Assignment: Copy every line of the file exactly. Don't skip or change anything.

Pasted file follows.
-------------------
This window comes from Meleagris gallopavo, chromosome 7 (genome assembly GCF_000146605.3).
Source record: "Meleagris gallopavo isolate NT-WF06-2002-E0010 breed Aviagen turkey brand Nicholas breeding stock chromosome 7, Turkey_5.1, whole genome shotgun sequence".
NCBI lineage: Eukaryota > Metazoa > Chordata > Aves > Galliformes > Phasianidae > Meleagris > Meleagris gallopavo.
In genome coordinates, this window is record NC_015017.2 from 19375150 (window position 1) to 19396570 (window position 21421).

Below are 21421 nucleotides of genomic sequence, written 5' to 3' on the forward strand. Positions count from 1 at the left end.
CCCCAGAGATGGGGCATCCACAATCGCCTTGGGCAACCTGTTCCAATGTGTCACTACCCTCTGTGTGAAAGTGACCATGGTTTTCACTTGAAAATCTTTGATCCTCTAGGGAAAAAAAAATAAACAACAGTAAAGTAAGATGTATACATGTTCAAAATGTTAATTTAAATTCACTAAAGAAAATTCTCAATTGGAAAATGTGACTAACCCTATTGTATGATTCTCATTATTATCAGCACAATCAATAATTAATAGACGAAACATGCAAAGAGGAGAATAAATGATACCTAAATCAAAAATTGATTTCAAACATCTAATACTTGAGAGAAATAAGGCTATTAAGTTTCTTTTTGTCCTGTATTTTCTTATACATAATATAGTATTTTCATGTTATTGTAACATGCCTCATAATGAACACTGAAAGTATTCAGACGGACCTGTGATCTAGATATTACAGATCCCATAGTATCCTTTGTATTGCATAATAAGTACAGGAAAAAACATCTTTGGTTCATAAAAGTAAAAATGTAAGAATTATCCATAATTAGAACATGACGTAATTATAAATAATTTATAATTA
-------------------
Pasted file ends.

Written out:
This window comes from Meleagris gallopavo, chromosome 7 (genome assembly GCF_000146605.3).
Source record: "Meleagris gallopavo isolate NT-WF06-2002-E0010 breed Aviagen turkey brand Nicholas breeding stock chromosome 7, Turkey_5.1, whole genome shotgun sequence".
NCBI lineage: Eukaryota > Metazoa > Chordata > Aves > Galliformes > Phasianidae > Meleagris > Meleagris gallopavo.
In genome coordinates, this window is record NC_015017.2 from 19375150 (window position 1) to 19396570 (window position 21421).

Below are 21421 nucleotides of genomic sequence, written 5' to 3' on the forward strand. Positions count from 1 at the left end.
CCCCAGAGATGGGGCATCCACAATCGCCTTGGGCAACCTGTTCCAATGTGTCACTACCCTCTGTGTGAAAGTGACCATGGTTTTCACTTGAAAATCTTTGATCCTCTAGGGAAAAAAAAATAAACAACAGTAAAGTAAGATGTATACATGTTCAAAATGTTAATTTAAATTCACTAAAGAAAATTCTCAATTGGAAAATGTGACTAACCCTATTGTATGATTCTCATTATTATCAGCACAATCAATAATTAATAGACGAAACATGCAAAGAGGAGAATAAATGATACCTAAATCAAAAATTGATTTCAAACATCTAATACTTGAGAGAAATAAGGCTATTAAGTTTCTTTTTGTCCTGTATTTTCTTATACATAATATAGTATTTTCATGTTATTGTAACATGCCTCATAATGAACACTGAAAGTATTCAGACGGACCTGTGATCTAGATATTACAGATCCCATAGTATCCTTTGTATTGCATAATAAGTACAGGAAAAAACATCTTTGGTTCATAAAAGTAAAAATGTAAGAATTATCCATAATTAGAACATGACGTAATTATAAATAATTTATAATTA